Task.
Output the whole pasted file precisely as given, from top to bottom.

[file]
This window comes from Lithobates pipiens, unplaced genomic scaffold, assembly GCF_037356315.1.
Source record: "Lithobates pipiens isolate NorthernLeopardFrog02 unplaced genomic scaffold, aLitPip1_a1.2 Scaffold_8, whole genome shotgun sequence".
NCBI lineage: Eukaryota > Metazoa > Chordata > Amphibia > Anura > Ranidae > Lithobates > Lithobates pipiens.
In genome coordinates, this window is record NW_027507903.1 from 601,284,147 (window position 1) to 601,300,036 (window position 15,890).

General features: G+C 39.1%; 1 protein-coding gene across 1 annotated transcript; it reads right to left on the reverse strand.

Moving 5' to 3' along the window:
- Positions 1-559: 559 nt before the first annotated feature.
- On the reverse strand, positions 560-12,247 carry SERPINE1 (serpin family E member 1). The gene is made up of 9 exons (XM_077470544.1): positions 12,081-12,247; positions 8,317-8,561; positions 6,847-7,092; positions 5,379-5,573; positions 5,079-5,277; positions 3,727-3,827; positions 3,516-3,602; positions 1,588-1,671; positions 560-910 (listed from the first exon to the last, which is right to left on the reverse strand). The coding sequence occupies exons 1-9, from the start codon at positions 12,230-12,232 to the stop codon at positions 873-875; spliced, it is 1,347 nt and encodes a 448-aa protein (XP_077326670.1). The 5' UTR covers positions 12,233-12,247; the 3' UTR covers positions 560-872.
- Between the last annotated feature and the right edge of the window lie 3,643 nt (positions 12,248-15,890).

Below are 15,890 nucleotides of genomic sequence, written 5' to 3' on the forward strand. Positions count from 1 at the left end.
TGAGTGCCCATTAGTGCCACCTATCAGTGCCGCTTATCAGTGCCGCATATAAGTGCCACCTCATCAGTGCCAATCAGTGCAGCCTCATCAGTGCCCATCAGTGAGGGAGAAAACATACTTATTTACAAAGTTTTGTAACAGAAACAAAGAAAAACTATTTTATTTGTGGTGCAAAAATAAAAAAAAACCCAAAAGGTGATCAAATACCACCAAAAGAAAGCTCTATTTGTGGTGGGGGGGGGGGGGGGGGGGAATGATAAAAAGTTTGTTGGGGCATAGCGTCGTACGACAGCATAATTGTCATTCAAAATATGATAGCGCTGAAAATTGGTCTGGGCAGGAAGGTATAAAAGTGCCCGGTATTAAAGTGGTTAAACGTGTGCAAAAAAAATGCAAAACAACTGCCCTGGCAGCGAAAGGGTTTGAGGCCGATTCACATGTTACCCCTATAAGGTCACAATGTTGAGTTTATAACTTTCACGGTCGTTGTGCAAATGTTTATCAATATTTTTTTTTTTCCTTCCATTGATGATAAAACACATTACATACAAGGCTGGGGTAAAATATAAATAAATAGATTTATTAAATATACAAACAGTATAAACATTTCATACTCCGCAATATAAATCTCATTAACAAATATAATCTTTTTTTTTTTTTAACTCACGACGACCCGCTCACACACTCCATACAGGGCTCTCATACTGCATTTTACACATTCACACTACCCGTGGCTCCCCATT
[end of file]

This window comes from Lithobates pipiens, unplaced genomic scaffold, assembly GCF_037356315.1.
Source record: "Lithobates pipiens isolate NorthernLeopardFrog02 unplaced genomic scaffold, aLitPip1_a1.2 Scaffold_8, whole genome shotgun sequence".
NCBI lineage: Eukaryota > Metazoa > Chordata > Amphibia > Anura > Ranidae > Lithobates > Lithobates pipiens.
In genome coordinates, this window is record NW_027507903.1 from 601,284,147 (window position 1) to 601,300,036 (window position 15,890).

General features: G+C 39.1%; 1 protein-coding gene across 1 annotated transcript; it reads right to left on the reverse strand.

Moving 5' to 3' along the window:
- Positions 1-559: 559 nt before the first annotated feature.
- On the reverse strand, positions 560-12,247 carry SERPINE1 (serpin family E member 1). The gene is made up of 9 exons (XM_077470544.1): positions 12,081-12,247; positions 8,317-8,561; positions 6,847-7,092; positions 5,379-5,573; positions 5,079-5,277; positions 3,727-3,827; positions 3,516-3,602; positions 1,588-1,671; positions 560-910 (listed from the first exon to the last, which is right to left on the reverse strand). The coding sequence occupies exons 1-9, from the start codon at positions 12,230-12,232 to the stop codon at positions 873-875; spliced, it is 1,347 nt and encodes a 448-aa protein (XP_077326670.1). The 5' UTR covers positions 12,233-12,247; the 3' UTR covers positions 560-872.
- Between the last annotated feature and the right edge of the window lie 3,643 nt (positions 12,248-15,890).

Below are 15,890 nucleotides of genomic sequence, written 5' to 3' on the forward strand. Positions count from 1 at the left end.
TGAGTGCCCATTAGTGCCACCTATCAGTGCCGCTTATCAGTGCCGCATATAAGTGCCACCTCATCAGTGCCAATCAGTGCAGCCTCATCAGTGCCCATCAGTGAGGGAGAAAACATACTTATTTACAAAGTTTTGTAACAGAAACAAAGAAAAACTATTTTATTTGTGGTGCAAAAATAAAAAAAAACCCAAAAGGTGATCAAATACCACCAAAAGAAAGCTCTATTTGTGGTGGGGGGGGGGGGGGGGGGGAATGATAAAAAGTTTGTTGGGGCATAGCGTCGTACGACAGCATAATTGTCATTCAAAATATGATAGCGCTGAAAATTGGTCTGGGCAGGAAGGTATAAAAGTGCCCGGTATTAAAGTGGTTAAACGTGTGCAAAAAAAATGCAAAACAACTGCCCTGGCAGCGAAAGGGTTTGAGGCCGATTCACATGTTACCCCTATAAGGTCACAATGTTGAGTTTATAACTTTCACGGTCGTTGTGCAAATGTTTATCAATATTTTTTTTTTTCCTTCCATTGATGATAAAACACATTACATACAAGGCTGGGGTAAAATATAAATAAATAGATTTATTAAATATACAAACAGTATAAACATTTCATACTCCGCAATATAAATCTCATTAACAAATATAATCTTTTTTTTTTTTTAACTCACGACGACCCGCTCACACACTCCATACAGGGCTCTCATACTGCATTTTACACATTCACACTACCCGTGGCTCCCCATT